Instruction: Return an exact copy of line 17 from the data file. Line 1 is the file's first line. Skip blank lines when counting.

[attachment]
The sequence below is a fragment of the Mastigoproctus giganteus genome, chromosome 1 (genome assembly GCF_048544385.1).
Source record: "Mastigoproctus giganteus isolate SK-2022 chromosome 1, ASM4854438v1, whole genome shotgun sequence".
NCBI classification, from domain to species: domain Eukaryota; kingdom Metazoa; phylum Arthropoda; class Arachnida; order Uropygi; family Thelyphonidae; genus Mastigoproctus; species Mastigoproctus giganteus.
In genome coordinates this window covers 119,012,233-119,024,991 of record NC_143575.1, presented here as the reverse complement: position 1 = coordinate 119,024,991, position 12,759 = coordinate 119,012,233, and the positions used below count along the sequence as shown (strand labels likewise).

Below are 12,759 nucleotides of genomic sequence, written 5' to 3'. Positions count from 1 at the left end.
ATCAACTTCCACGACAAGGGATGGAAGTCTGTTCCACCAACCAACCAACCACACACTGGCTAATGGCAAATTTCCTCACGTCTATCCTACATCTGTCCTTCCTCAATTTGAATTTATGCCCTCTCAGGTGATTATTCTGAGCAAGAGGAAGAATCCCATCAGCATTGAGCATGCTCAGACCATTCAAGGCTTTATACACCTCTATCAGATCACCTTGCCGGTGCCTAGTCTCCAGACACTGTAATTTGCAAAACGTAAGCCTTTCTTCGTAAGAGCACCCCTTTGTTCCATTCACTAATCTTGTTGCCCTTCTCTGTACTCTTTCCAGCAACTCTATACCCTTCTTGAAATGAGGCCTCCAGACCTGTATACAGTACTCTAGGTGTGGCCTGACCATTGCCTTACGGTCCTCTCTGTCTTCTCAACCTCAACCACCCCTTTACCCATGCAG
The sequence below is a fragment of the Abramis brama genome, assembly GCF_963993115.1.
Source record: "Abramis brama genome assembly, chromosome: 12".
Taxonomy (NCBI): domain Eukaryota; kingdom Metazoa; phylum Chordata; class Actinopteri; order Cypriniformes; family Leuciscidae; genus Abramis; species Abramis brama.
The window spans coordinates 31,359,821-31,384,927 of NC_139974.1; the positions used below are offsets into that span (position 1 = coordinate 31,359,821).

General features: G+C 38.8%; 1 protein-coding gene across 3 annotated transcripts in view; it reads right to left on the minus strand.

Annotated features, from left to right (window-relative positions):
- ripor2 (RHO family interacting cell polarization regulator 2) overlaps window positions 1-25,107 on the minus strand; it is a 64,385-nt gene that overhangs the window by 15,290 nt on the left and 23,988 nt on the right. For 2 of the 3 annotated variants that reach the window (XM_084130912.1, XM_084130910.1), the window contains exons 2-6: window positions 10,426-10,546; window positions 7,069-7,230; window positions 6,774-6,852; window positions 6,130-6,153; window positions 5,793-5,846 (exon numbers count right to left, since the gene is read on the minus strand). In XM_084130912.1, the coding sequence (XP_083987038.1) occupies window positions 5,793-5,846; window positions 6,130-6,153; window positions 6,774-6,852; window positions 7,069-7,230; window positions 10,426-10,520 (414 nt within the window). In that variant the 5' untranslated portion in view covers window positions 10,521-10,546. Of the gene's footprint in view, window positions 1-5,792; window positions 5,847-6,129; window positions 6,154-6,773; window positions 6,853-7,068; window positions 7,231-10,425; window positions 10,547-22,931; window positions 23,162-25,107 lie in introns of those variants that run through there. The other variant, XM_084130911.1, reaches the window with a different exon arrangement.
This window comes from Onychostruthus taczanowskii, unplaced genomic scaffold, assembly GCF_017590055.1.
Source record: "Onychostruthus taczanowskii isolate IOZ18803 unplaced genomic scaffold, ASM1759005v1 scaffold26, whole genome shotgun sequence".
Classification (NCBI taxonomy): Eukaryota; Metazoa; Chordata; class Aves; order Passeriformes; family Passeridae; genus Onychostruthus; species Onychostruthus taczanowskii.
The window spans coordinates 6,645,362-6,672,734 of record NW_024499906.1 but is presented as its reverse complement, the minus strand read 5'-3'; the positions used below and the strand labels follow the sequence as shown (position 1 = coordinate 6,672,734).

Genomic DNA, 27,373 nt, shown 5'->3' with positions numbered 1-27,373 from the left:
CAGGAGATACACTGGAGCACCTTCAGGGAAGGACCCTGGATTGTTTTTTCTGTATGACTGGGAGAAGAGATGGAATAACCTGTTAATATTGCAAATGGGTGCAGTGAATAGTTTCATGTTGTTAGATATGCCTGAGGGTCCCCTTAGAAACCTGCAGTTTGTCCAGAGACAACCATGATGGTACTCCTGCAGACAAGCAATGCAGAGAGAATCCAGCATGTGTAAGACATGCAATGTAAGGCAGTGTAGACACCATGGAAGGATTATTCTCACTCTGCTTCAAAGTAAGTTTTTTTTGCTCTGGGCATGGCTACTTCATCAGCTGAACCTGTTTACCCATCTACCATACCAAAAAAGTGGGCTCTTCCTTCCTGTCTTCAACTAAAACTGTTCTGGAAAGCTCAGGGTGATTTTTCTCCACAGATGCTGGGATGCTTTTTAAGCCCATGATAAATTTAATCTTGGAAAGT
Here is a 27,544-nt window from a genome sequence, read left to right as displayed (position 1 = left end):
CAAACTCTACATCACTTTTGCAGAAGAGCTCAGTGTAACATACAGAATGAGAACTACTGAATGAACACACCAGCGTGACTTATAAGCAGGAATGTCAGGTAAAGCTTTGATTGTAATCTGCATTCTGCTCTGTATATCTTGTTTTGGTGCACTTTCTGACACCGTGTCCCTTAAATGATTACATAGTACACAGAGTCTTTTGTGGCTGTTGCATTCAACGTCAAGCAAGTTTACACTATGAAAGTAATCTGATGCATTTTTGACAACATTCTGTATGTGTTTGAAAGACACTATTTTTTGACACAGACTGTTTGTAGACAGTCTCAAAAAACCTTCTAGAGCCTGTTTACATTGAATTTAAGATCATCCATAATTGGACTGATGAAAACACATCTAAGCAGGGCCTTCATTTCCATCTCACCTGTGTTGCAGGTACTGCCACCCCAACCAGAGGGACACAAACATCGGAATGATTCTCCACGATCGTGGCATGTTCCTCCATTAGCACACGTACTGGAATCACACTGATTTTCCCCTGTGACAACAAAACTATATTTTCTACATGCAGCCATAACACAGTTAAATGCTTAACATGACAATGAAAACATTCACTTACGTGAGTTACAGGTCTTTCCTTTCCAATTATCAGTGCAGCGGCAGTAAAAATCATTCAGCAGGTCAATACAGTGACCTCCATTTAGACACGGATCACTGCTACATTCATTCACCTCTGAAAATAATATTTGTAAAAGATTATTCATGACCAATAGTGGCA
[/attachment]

The window spans coordinates 6,645,362-6,672,734 of record NW_024499906.1 but is presented as its reverse complement, the minus strand read 5'-3'; the positions used below and the strand labels follow the sequence as shown (position 1 = coordinate 6,672,734).